The tool used to provide the above described benefits may comprise either the tool 10 of FIG. 1 or the tool 10a of FIG. 2, including their various components, e. g., an inlet port communicating with the hollow interior of the upper sucker rod string, a ball check or other suitable valve communicating with the inlet port, and a valve outlet which communicates with one or more fluid outlet ports radially disposed from the body of the tool. The tool 10 or 10a is installed in the sucker rod string as described further above, by means of the externally or internally threaded ends, respectively of tools 10 or 10a, and a suitable coupling C. Again, tools of the present invention may be fabricated having one internally threaded end and an opposite externally threaded end to eliminate the need for a coupling.
FIG. 4 discloses a tool 10 or 10a installation in a flowing or artesian well W2, where subterranean pressure is sufficient to deliver the production fluid from the well without need for any pump means. Such wells W2 are generally capped, and may have a lubricator E installed at the wellhead, as shown schematically in FIG. 4. In such flowing wells W2, no pump is required at the bottom of the well, and thus no pump operating apparatus is required at the surface. This precludes any requirement for a sucker rod string installation in the production tube string P, but a partial sucker rod string R3 is installed through the lubricator E in order to suspend a well treatment tool, e. g., tool 10, at a predetermined depth within the well W2. As no pump is installed at the bottom of the downhole, no lower sucker rod string portion need extend below the tool 10 within the production tube string P.
Operation of the tool 10 (or 10a, depending upon the specific configuration of the threaded sucker rod ends, and couplings required) is essentially the same as that described above for the tool 10 of the pumping well W1 of FIG. 3. Treatment fluid is delivered from a storage tank 32a to a treatment fluid pump 36a via a delivery line 34a, and thence to the upper sucker rod string R3 by means of a high pressure line 38a. Treatment fluid travels downwardly through the upper sucker rod string R3, until it reaches the tool 10 or 10a installed at the lower end thereof. The fluid then passes through the internal valve mechanism of the tool when sufficient pressure is provided by the treatment fluid pump 36a at the surface, to be distributed from the tool into the production fluid.
The treatment fluid or solvent then mixes with the production fluid in the fluid passage F between the tool 10 or 10a and the surrounding production tube string P, as in the case of the pumped well W1. Delivery of the mixed production and treatment fluids to the surface for further processing and storage is essentially identical to that described above for the pumped well W1, with the fluid mixture being delivered to an initial treatment area (not shown) and thence to a battery of storage tanks T via delivery lines and valves L. The mixture of paraffin solvent with crude oil serves to preclude the paraffin from settling out of solution with the oil as it cools in the storage tanks, thus obviating any periodic need to clean out the paraffin buildup in the bottoms of the storage tanks T.
In summary, the present well treatment tools 10 and 10a will be seen to provide a much needed means of providing simultaneous treatment for a producing well, without need to shut down well production for treatment. The present tool 10 may be operated continuously, if needed, but treatment may be provided on an intermittent basis as required or desired, merely by operating the treatment fluid pump at the surface accordingly. The present well treatment tool and system could be configured to operate automatically, if desired, by means of pressure or flow transducers in the output lines. If a drop in pressure or flow is detected, a signal could be sent to operate the treatment fluid pump to clear any paraffin or other buildup until normal well output pressure or flow is obtained, whereupon the treatment pump is stopped.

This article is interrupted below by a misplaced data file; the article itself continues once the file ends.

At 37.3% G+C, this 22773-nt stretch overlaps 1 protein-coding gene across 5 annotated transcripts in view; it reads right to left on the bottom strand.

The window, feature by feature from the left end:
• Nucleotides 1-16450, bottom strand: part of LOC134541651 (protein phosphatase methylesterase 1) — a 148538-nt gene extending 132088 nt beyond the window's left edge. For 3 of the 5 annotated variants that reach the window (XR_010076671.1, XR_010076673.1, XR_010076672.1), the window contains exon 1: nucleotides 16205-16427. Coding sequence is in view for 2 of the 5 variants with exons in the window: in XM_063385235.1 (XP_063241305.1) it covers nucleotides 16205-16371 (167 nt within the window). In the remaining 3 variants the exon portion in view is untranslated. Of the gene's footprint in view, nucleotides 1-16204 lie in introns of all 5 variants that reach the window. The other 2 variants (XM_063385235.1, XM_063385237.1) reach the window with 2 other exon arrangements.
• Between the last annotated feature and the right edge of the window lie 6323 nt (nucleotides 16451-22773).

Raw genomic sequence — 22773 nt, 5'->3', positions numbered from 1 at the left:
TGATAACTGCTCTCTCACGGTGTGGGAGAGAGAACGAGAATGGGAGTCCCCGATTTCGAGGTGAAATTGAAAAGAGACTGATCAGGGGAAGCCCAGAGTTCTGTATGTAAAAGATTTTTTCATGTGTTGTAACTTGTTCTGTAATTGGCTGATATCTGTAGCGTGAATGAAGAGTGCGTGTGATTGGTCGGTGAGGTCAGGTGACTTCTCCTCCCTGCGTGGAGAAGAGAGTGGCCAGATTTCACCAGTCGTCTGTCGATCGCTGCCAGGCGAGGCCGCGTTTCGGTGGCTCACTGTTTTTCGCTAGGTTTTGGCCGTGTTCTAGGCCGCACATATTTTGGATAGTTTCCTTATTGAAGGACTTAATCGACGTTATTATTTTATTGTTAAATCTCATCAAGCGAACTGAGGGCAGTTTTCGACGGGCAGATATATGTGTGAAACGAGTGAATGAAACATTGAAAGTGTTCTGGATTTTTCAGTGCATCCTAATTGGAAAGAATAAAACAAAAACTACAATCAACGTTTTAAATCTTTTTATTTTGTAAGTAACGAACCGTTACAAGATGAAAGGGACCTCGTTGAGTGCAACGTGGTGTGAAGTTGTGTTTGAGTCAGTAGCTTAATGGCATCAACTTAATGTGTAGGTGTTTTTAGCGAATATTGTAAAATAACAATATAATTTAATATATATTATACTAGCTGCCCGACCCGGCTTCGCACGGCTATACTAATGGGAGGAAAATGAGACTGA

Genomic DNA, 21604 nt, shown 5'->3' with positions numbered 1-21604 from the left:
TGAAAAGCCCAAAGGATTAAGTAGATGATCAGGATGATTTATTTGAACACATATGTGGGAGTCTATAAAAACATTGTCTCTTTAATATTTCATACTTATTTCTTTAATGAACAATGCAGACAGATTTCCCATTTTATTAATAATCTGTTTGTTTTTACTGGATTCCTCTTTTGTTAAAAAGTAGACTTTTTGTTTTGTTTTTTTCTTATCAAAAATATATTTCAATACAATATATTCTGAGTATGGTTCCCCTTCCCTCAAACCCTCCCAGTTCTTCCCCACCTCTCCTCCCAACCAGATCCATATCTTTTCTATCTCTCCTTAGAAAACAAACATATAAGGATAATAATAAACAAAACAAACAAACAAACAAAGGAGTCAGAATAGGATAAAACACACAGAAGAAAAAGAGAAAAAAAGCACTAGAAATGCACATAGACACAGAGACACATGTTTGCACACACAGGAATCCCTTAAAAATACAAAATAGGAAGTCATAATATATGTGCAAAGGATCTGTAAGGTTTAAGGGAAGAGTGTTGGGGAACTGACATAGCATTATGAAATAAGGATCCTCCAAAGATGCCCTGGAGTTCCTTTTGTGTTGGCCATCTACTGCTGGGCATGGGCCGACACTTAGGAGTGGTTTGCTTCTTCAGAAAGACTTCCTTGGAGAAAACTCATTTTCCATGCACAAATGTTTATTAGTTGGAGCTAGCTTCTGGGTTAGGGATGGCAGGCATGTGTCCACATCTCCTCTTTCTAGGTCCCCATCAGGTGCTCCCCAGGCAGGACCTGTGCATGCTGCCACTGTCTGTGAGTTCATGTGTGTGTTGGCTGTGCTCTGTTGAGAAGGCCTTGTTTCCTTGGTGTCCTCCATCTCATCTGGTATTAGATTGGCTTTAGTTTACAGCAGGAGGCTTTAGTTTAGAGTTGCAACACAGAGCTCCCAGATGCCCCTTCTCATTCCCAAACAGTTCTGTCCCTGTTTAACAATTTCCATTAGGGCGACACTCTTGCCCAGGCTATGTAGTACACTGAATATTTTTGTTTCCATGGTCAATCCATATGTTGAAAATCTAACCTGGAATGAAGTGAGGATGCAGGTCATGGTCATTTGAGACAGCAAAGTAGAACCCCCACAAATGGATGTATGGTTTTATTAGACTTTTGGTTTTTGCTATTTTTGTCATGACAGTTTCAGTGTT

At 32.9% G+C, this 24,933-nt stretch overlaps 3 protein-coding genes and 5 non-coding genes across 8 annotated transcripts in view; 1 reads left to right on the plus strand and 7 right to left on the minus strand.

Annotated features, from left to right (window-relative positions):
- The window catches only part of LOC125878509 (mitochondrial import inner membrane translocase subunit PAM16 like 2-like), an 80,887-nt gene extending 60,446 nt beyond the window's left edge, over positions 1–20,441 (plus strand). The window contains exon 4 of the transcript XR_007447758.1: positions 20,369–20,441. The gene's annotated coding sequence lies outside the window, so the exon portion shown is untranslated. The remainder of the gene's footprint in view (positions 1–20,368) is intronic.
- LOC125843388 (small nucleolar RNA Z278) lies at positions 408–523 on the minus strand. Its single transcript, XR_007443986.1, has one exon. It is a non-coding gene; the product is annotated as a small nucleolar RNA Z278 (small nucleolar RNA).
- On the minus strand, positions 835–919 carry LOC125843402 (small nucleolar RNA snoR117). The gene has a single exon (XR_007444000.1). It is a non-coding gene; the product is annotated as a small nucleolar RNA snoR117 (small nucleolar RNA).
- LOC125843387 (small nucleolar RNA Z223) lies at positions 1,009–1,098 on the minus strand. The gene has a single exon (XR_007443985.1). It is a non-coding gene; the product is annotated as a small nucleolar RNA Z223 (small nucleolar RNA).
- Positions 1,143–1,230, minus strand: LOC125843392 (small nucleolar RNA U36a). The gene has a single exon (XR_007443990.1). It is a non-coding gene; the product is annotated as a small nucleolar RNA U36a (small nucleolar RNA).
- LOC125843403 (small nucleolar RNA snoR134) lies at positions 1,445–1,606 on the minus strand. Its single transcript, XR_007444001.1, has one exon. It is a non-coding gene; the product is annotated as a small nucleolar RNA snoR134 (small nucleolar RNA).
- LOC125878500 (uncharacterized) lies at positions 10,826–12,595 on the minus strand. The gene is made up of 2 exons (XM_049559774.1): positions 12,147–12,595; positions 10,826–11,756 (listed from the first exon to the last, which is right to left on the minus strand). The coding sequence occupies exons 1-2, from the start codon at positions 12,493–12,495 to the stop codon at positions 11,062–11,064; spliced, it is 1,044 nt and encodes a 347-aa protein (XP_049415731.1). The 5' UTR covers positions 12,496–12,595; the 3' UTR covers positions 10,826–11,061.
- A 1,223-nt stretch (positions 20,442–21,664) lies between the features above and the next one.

While the structure and function of the present invention has been described generally in connection with subterranean fluid wells of various types (water, oil, etc.), it should be noted that the present tool embodiments are of particular value in the oil industry for the elimination of paraffin buildup along the internal walls of the production tube string in such a well, as described further above. The treatment of the oil from a point before or below that at which the paraffin begins to solidify, throughout the remainder of the surface treatment and storage system at the well, ensures that well production will be maintained and that downtime for cleanout and treatment of paraffin residue in the surface system will be eliminated. Thus, the present tools 10 and 10a will be seen to pay for themselves in short order in the oil industry, and their usefulness in other subterranean fluid well treatment fields will be appreciated as well.
It is to be understood that the present invention is not limited to the sole embodiments described above, but encompasses any and all embodiments within the scope of the following claims.
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|U.S. Classification||166/312, 166/222, 166/310, 166/311, 166/304|
|International Classification||E21B43/12, E21B34/06, E21B37/00|
|Cooperative Classification||E21B34/06, E21B37/00, E21B43/127|
|European Classification||E21B43/12B9C, E21B34/06, E21B37/00|
|Jun 4, 2002||RF||Reissue application filed|
Effective date: 20010720
|Feb 5, 2003||REMI||Maintenance fee reminder mailed|
|Apr 8, 2003||FPAY||Fee payment|
Year of fee payment: 4
|Apr 8, 2003||SULP||Surcharge for late payment|
|Feb 7, 2007||REMI||Maintenance fee reminder mailed|
|Jul 20, 2007||LAPS||Lapse for failure to pay maintenance fees|
|Sep 11, 2007||FP||Expired due to failure to pay maintenance fee|
Effective date: 20070720